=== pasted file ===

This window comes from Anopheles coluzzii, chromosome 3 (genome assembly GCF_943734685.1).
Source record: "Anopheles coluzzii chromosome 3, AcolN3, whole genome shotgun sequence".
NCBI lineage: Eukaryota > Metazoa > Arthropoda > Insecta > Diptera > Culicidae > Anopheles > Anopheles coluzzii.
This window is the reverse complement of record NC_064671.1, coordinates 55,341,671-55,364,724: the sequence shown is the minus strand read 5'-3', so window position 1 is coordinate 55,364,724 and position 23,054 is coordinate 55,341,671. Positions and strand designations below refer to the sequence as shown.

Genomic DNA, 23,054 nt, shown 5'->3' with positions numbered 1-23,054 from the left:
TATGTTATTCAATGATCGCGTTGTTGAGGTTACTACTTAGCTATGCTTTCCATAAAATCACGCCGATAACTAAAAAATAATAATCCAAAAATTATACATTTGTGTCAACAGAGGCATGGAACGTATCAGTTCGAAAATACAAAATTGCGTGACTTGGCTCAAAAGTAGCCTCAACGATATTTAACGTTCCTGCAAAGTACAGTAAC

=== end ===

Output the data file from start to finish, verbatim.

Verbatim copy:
This window comes from Anopheles coluzzii, chromosome 3 (genome assembly GCF_943734685.1).
Source record: "Anopheles coluzzii chromosome 3, AcolN3, whole genome shotgun sequence".
NCBI lineage: Eukaryota > Metazoa > Arthropoda > Insecta > Diptera > Culicidae > Anopheles > Anopheles coluzzii.
This window is the reverse complement of record NC_064671.1, coordinates 55,341,671-55,364,724: the sequence shown is the minus strand read 5'-3', so window position 1 is coordinate 55,364,724 and position 23,054 is coordinate 55,341,671. Positions and strand designations below refer to the sequence as shown.

Genomic DNA, 23,054 nt, shown 5'->3' with positions numbered 1-23,054 from the left:
TATGTTATTCAATGATCGCGTTGTTGAGGTTACTACTTAGCTATGCTTTCCATAAAATCACGCCGATAACTAAAAAATAATAATCCAAAAATTATACATTTGTGTCAACAGAGGCATGGAACGTATCAGTTCGAAAATACAAAATTGCGTGACTTGGCTCAAAAGTAGCCTCAACGATATTTAACGTTCCTGCAAAGTACAGTAAC